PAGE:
I do claim that one can always make bounds such as

p <= P(X:premises) <= q, where

but I do not claim that the bounds can always be precise (p = q). Besides probability, I then have the following potential causes of uncertainty:

  • Bounds that I think should be precise, but I doubt my estimate for their value (as in statistics).
  • Bounds that I doubt are precise.
  • Doubt about the premises.

For example, for a real coin:

  • I may doubt that it is exactly fair.
  • I may doubt that the probability of ‘Head’ is independent of how it is tossed.
  • I may doubt that it has been selected at random out of similar coins in circulation or that the person tossing it is not a magician – or a sneaky mathematician.

The view that uncertainty is ‘nothing but’ numeric probability implicitly holds that the above doubts are irrational. Various arguments have been given to this effect, but these severely limit the actions that those involved can take, forcing the subjects to act ‘as if’ they are rational in the behavioural psychologists’ sense. For example, some examples involve forced gambles. Implicitly, one ‘should’ think that to be rational one ‘should’ behave consistently with one’s actions, even when they were forced. In contrast, using James’ definition, we may think it reasonable not to be committed to be consistent with forced actions. Thus people might reasonably doubt the probability values that their actions imply if they were acting under duress.

Having been to a few public lectures on the public understanding of probability, it seems to me that the lecturers used to use a reasonably fair coin, but more recently have started using double-headed coins to illustrate the difference between a schoolbook coin and a real one. Thus supposedly ‘irrational’ theoretic agitation can be justified (in James’ sense) by attending such talks.

We can always reduce the doubt for a statement by making the dependence on assumptions and context explicit. For example “the probability of ‘Heads’ is 1/2, as long as the coin is fair and the tosser isn’t a cheat” is much less doubtful than the unconditional claim. As Boole noted, it is also useful to be able to identify the main source of doubtfulness: the conditioned probability or some specific premise. Typically, if one doubts an assumption made in particular case, one will tend to reconsider it. Sometimes identifying doubtful factors can also help avoid misleading claims. For example ‘an economic crash is extremely unlikely’ superficially sounds reassuring. ‘An economic crash is extremely unlikely, as long as the economy is stable’ much less so.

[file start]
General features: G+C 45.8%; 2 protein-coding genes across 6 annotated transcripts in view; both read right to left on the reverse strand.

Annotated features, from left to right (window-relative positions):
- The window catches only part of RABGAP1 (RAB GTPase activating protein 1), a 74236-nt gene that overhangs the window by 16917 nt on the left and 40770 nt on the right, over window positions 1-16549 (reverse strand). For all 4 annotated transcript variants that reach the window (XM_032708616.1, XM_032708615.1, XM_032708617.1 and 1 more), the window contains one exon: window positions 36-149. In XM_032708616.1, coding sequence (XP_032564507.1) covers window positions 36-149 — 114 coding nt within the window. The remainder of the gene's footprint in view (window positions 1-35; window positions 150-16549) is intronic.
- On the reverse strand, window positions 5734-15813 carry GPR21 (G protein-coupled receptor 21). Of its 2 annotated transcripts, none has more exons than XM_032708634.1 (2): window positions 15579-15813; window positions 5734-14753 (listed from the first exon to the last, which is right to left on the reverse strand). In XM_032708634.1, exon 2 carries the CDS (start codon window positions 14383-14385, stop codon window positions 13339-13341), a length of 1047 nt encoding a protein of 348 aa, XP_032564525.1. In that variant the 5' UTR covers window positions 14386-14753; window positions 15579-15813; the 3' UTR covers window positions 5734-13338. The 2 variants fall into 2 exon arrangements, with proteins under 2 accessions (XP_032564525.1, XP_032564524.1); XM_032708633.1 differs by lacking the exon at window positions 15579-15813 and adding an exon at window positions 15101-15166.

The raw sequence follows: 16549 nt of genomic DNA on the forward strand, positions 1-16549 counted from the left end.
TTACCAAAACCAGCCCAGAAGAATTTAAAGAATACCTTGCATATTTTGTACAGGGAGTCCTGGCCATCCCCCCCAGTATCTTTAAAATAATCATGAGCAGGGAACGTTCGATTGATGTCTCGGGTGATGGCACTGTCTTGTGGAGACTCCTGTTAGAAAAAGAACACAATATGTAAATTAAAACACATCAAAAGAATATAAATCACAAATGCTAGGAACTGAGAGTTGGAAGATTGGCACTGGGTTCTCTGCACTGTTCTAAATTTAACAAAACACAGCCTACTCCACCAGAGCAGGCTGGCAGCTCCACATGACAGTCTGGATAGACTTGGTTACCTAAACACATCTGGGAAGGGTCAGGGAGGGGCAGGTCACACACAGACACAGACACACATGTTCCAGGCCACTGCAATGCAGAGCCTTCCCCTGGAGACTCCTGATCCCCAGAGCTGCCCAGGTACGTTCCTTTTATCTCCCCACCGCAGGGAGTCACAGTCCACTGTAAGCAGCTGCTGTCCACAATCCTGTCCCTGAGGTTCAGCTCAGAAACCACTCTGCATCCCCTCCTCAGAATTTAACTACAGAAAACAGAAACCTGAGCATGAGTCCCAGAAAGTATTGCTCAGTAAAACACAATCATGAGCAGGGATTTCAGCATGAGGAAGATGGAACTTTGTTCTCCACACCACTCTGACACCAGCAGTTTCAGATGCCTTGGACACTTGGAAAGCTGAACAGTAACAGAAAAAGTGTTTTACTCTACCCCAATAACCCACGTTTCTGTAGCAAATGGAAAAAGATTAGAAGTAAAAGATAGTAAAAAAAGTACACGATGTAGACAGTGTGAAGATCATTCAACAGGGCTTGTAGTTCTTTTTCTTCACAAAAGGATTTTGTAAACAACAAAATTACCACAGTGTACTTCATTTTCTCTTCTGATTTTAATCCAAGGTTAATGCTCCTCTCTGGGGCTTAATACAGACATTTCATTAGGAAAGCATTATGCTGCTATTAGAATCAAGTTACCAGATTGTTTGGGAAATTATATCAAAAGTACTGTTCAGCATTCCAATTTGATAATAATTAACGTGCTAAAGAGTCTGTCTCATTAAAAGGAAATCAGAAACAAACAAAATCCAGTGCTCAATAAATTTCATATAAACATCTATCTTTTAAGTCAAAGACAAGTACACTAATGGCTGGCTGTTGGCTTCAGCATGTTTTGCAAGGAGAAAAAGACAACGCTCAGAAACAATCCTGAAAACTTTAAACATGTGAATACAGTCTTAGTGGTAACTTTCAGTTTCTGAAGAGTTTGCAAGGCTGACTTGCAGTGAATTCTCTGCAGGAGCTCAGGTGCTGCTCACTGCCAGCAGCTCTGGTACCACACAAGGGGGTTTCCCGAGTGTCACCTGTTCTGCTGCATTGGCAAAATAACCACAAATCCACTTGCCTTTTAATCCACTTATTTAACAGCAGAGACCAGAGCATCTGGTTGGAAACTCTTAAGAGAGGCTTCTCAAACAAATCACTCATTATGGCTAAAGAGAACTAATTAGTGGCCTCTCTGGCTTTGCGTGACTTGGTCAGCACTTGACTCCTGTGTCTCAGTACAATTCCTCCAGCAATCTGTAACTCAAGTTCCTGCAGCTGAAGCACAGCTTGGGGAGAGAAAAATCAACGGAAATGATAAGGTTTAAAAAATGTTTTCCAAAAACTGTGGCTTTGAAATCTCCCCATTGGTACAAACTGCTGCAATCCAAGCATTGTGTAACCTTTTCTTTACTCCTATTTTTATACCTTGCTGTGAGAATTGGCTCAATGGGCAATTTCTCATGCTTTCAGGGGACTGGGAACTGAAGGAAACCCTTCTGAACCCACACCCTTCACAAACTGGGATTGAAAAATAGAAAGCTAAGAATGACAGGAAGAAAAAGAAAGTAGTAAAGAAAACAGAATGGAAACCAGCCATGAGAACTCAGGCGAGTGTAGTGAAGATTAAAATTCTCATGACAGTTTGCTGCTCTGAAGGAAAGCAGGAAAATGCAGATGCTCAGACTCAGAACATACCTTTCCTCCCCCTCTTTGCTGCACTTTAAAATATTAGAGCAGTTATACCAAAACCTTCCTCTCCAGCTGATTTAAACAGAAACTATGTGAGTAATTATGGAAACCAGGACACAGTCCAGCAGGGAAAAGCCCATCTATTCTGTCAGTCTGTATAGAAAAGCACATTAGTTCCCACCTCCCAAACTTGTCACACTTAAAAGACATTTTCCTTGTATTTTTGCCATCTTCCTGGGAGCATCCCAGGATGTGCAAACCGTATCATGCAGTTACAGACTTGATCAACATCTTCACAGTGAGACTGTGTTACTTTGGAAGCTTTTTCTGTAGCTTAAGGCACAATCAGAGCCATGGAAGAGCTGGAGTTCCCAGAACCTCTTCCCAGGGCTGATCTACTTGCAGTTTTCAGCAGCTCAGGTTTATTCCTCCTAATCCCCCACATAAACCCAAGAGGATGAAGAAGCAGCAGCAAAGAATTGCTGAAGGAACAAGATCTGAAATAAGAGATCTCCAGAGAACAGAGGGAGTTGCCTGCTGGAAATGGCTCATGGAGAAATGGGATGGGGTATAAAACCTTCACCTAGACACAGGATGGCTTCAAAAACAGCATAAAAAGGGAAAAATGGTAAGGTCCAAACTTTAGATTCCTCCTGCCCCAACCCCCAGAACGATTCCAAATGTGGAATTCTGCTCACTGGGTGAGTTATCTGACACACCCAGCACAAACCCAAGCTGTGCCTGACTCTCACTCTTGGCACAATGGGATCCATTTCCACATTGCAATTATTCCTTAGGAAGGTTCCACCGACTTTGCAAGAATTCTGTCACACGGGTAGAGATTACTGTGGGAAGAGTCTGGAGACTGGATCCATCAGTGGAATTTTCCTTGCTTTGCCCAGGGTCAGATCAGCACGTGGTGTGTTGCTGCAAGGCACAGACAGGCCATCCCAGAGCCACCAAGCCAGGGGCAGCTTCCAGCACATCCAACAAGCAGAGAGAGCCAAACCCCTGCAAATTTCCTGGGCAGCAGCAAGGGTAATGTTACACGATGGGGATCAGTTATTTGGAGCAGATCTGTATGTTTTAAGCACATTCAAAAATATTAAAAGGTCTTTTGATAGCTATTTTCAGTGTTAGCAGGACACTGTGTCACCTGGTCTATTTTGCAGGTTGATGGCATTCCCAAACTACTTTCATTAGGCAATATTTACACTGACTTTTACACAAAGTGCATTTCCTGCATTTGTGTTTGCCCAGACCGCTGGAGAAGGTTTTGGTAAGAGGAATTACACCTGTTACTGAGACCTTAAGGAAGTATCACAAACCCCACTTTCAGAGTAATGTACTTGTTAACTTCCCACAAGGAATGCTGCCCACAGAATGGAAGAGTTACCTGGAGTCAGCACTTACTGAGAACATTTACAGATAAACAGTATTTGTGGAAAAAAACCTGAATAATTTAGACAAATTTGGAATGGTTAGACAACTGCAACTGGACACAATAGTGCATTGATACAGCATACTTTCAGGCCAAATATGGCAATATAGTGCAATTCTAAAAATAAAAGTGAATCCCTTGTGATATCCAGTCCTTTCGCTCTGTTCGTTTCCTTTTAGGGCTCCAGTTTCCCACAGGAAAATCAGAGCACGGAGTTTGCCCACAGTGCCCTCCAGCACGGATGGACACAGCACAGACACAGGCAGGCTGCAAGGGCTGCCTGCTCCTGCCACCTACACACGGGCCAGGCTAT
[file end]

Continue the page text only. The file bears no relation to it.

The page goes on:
One should strive to make assumptions explicit, but the context is often hard to define. Instead one may be able to give some scenarios in which the context (whatever it is) would be changed, focussing on those scenarios that contribute most to the doubt over the context. For example, according to game theory, economic business as usual is more doubtful whenever a dominant economic power becomes challenged.

If doubt could be measured precisely one could derive a probability. Bayesians often implicitly assume that this can be done. But we only need to assume a partial order, such as derives from imprecise measures. One then wants to identify sources of doubt that are not dominated. It seems, then, that there are a range of circumstances in which ‘theoretic agitation’ might be more or less indicated, and that we could relate these to types of belief (and inversely, doubt) which – at least in some cases – might be compared. In economics, for example, it is usual to assume away a whole range of possibilities. Such theories may be regarded as more doubtful the more they assume away.

In the case of tossing a real coin, we might significantly reduce doubt by experimenting with the coin, using statistics to estimate the probability of ‘Heads’. We might go further still by challenging others to get biased results. We might then perhaps believe in a fairly precise probability of ‘Heads’, unless the coin tosser is clever than those who accepted our challenge.